Michelle Hartney has been an artist and activist for maternal health and obstetrics since the birth of her daughter and son: Shine and Seamus. While she says both of her deliveries were empowering, they were also very troubling prompting Hartney to create awareness through art about the high maternal mortality rate in the United States as well as obstetric abuse that she says is all too common for women across the country.
“I was shocked to discover that the way American women give birth now is rooted in a past that is riddled with misogyny, racism, and abuse. As I was reading as much as I could about the history of obstetrics in America, I was filling up my sketchbook with ideas and was flooded with visuals and topics that I wanted to make work about.”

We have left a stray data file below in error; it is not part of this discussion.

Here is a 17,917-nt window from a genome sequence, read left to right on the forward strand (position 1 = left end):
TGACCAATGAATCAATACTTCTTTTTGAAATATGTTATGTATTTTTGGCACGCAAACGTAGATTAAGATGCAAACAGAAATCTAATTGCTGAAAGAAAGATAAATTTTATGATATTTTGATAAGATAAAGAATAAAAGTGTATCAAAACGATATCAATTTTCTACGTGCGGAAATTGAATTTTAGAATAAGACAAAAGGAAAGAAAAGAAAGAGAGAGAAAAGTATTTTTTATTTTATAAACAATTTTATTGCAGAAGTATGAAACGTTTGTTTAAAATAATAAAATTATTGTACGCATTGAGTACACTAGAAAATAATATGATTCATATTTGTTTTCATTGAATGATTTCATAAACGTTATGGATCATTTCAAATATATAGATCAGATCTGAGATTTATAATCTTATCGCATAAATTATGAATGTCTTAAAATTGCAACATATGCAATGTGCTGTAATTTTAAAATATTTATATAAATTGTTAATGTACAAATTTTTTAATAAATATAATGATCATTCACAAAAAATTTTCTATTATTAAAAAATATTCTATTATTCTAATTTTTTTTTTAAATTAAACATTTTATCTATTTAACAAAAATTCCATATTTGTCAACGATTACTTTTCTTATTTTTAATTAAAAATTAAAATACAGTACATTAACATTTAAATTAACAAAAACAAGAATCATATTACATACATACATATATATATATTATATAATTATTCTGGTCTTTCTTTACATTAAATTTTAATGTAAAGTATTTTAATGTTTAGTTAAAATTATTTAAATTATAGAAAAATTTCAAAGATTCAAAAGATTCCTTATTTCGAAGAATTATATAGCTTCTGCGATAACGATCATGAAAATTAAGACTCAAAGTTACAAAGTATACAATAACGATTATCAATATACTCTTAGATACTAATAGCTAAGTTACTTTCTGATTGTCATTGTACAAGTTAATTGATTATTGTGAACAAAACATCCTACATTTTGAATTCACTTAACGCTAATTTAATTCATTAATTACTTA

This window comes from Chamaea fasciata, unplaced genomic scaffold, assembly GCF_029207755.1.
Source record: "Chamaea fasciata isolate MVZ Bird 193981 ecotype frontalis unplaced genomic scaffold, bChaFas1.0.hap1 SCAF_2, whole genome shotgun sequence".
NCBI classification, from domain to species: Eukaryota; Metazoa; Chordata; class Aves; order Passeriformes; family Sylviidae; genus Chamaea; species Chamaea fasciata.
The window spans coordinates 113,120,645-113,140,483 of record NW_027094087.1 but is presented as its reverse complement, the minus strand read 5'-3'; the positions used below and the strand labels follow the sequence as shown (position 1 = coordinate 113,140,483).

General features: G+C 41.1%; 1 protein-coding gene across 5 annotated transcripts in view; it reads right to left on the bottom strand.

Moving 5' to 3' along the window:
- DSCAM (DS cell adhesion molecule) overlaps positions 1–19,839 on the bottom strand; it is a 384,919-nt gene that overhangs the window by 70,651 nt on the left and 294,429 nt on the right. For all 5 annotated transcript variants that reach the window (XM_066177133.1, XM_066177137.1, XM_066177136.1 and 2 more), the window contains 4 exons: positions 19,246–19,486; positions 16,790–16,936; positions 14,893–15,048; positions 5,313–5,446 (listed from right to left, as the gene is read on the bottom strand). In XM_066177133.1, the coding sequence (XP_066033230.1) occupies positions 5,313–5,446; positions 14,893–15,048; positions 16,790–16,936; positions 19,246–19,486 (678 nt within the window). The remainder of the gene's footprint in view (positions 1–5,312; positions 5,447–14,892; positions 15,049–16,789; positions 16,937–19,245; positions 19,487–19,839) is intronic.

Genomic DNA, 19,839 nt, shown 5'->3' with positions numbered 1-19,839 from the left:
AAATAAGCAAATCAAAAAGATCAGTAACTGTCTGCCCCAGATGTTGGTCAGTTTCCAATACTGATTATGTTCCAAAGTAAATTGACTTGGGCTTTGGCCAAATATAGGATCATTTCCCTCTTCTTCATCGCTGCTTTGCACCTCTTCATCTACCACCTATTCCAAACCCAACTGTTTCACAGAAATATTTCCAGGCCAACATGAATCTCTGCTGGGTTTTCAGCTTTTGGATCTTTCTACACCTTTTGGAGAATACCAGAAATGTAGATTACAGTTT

For Hartney’s second delivery with her son, her doctor did not deliver her daughter, but she was instead assisted by a resident who wasn’t going into the field of obstetrics. She ended up fighting with the resident and a nurse about wanting to deliver her baby on her side; an option previously agreed upon by she and her doctor. Instead, they forcefully told her to “lie on her back” to deliver. Since Hartney had a doula who advocated for her during childbirth she was able to deliver on her side in four pushes, but the experience was difficult for her to handle.